2016-11-16 / Features

Don’t Fall Prey To Thanksgiving, Holiday Shopping Scams


Retail experts say holiday shoppers this year are being treated to a variety of money saving deals by supermarkets, local retailers and big-name bargain stores that include “no-down payment” layaway plans.

To help you better manage and protect your holiday purchases, the New York City Department of Consumer Affairs (DCA) is urging shoppers to take proper precautions to avoid becoming a victim of scammers and unethical merchants who prey on the public during the Thanksgiving and Christmas holiday shopping season.

DCA officials have released a list of suggestions for shoppers to follow in order to avoid being scammed or ripped off while shopping this holiday season:

If They Say The Bird Is Free…

Check with your local supermarket or other large supermarket chains to determine exactly what they mean when they advertise a “free turkey” for your Thanksgiving table. Some stores require you to make a significant amount of purchases in the weeks before Thanksgiving in order to qualify for a free bird, DCA officials say.

“If you patronize one supermarket all year, ask the manager in early November how to qualify for a free turkey,” DCA officials said. “Do not count on loyalty to snag a free bird, because your store shopper card might not be all you need.”

Check price, availability, brand, and ask if you have to spend $400-$500 in November to qualify for the free turkey deal, DCA officials said.

Protect Yourself From Identity Theft

Identity theft is devastating so don’t let the hustle and excitement of the holiday season keep you from protecting your personal information, the DCA advisory says.

Never give out your Social Security number, mother’s maiden name, current or former address to anyone – over the phone, in person, or online. Avoid doing business with retailers that insist you provide personal information that could compromise your safety, DCA officials say.

Remember, all retailers are required by law to clearly display their policies that require consumers to provide proof of personal identification when making a credit card purchase. Do not allow retailers to scam you into providing personal information at the last minute, in order to purchase the item you have chosen.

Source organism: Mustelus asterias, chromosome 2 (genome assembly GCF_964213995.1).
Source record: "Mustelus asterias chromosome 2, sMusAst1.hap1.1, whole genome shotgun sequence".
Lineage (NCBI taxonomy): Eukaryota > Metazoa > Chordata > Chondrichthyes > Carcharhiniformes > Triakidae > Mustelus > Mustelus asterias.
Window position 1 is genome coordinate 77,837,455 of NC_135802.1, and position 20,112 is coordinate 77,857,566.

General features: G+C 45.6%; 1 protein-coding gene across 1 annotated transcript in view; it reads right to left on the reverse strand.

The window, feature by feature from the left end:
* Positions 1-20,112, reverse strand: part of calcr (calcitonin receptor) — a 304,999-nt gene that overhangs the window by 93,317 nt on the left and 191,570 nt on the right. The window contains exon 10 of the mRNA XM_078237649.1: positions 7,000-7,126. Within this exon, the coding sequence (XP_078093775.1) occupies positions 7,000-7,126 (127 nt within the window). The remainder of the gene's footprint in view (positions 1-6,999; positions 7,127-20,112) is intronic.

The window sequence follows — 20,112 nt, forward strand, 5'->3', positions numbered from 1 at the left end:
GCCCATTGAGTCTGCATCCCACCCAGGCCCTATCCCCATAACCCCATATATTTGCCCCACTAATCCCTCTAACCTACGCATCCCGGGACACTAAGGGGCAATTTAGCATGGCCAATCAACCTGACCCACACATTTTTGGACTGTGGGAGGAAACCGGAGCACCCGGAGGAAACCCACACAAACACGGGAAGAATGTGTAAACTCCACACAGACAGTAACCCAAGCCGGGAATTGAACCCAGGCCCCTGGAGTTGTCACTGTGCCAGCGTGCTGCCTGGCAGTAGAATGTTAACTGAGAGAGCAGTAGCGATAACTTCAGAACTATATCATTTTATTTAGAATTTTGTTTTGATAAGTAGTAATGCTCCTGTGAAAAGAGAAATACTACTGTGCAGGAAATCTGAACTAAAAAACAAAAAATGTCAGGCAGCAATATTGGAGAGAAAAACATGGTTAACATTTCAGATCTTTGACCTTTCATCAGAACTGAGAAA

Know The Rules Of Gift Card Purchases

Read up on new rules about gift cards that went into effect in August, 2010, DCA officials said. For example, gift cards must now remain valid for at least five years from the date of purchase, or the last date when cash was added to the card – whichever occurred last. No inactivity or service fees can be applied if the card has been used within the past 12 months. After that time, the cardholder can be charged one fee per month.

If you purchase a card for a spa treatment, air travel or hotel stay, buy one with a specific dollar value so you can get all benefits from consumer protection plans. Such cards, when purchased without a specified dollar amount, may not be covered by those protections.

Watch out for hidden fees and know that there is no cap on monthly fees after a 12-month period of inactivity.

Keep all receipts for gift card purchases and protect the cards as though they were cash.

Never buy counterfeit “designer” clothing, bags movies or CDs that have no warranty or guarantee of quality and that cannot be returned for refund or exchange.

Remember, retailers must clearly display their refund policy at the checkout counter. If a retailer does not post a refund policy, you have a right to a full refund within 19 days of purchase, in the same currency with which you paid (cash, credit card, etc.).

When shopping online, check to determine if you have to pay shipping charges and if gifts can be returned to a nearby store. Many retailers, especially electronics stores, charge a fee for restocking items returned – especially those returned in open boxes. Retailers must post a notice at the checkout counter indicating restocking fees.

Always keep your receipts. Most retailers have posted notices saying they will not exchange or refund items returned without a receipt.

Most retailers, large or small, are responsible merchants who follow the rules of good business, retail experts said. “In the long run, it’s the guy with the corner stand and the guy selling designer goods out of a storefront that consumers have to be wary of.”

Make sure down payment layaway programs do not come with a hidden fee. Some stores offer the free programs with a hidden fee to help pay for storage, etc. of your purchases.

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